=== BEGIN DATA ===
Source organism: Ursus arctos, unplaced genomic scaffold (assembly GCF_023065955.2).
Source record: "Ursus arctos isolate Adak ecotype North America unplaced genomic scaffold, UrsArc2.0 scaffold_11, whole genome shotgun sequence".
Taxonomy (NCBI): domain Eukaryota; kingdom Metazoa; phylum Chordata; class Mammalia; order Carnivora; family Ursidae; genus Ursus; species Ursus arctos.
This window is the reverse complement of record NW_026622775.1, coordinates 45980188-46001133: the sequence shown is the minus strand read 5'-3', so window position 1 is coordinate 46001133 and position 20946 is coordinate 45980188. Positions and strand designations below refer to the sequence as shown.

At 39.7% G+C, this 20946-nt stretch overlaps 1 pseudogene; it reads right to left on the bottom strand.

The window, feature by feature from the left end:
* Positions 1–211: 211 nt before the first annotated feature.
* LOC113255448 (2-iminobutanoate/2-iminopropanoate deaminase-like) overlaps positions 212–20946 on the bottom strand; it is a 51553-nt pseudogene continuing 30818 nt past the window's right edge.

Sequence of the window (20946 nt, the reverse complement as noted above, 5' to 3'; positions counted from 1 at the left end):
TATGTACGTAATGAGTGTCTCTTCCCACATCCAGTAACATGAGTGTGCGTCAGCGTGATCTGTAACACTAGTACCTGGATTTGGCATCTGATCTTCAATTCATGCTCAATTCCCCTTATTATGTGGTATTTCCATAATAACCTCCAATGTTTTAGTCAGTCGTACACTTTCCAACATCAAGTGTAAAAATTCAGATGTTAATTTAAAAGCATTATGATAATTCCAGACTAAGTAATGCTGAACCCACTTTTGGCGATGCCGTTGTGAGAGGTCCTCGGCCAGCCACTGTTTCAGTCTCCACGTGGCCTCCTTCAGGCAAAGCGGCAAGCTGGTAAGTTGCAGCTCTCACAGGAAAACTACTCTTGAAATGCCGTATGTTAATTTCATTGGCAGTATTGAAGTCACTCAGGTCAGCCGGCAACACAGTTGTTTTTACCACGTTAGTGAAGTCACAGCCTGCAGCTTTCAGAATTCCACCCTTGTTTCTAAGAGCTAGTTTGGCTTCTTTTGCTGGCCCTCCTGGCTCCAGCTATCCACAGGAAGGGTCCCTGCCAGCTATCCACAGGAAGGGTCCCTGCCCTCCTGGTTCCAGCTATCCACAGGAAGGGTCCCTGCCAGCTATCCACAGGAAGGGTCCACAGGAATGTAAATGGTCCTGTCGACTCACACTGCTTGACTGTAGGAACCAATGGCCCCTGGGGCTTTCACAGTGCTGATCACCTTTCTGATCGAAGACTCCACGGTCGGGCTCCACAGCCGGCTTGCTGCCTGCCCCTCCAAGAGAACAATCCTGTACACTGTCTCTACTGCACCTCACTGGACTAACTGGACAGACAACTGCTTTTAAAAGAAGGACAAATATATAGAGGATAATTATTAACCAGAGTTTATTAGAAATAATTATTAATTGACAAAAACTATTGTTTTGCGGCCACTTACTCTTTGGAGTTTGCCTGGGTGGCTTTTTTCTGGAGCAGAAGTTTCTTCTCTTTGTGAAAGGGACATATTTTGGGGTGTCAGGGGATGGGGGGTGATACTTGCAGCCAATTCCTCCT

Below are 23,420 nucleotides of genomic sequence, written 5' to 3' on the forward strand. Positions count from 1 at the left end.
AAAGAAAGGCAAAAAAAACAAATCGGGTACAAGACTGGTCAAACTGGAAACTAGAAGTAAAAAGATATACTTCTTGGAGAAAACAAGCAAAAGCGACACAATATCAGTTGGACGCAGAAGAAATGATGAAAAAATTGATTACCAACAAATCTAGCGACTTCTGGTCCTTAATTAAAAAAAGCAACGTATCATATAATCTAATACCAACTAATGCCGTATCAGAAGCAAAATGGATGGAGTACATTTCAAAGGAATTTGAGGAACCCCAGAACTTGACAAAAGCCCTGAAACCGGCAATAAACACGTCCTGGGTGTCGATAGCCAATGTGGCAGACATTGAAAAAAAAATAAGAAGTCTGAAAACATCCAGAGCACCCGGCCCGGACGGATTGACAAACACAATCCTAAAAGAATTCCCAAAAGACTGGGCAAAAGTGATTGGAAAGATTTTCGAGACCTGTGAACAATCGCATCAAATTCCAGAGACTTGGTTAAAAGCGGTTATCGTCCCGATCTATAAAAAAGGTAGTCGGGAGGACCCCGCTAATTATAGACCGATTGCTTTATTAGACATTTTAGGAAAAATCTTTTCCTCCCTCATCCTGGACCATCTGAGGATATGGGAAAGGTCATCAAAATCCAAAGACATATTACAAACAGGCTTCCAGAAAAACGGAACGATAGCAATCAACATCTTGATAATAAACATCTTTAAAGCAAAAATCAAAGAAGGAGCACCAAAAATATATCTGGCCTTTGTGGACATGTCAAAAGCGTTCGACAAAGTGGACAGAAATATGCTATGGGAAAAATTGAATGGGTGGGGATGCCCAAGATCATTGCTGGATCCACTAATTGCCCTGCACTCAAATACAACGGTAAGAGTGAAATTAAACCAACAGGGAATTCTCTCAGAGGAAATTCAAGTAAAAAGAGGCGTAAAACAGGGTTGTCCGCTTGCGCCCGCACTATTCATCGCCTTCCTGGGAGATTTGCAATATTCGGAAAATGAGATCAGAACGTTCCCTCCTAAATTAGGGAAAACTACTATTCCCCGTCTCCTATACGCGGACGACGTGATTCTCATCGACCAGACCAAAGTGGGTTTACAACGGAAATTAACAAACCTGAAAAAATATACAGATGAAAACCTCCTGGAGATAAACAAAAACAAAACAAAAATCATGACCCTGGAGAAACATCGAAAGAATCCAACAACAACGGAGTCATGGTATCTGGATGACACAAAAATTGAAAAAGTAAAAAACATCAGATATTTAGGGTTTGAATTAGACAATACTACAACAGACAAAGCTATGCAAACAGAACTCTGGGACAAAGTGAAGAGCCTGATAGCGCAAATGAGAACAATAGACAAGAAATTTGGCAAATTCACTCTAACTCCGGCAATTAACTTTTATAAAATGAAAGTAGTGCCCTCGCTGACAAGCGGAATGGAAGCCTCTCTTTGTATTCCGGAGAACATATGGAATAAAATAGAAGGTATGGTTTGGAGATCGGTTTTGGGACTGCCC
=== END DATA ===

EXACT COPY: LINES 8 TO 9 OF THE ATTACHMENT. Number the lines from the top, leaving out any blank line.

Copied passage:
* LOC113255448 (2-iminobutanoate/2-iminopropanoate deaminase-like) overlaps positions 212–20946 on the bottom strand; it is a 51553-nt pseudogene continuing 30818 nt past the window's right edge.

Sequence of the window (20946 nt, the reverse complement as noted above, 5' to 3'; positions counted from 1 at the left end):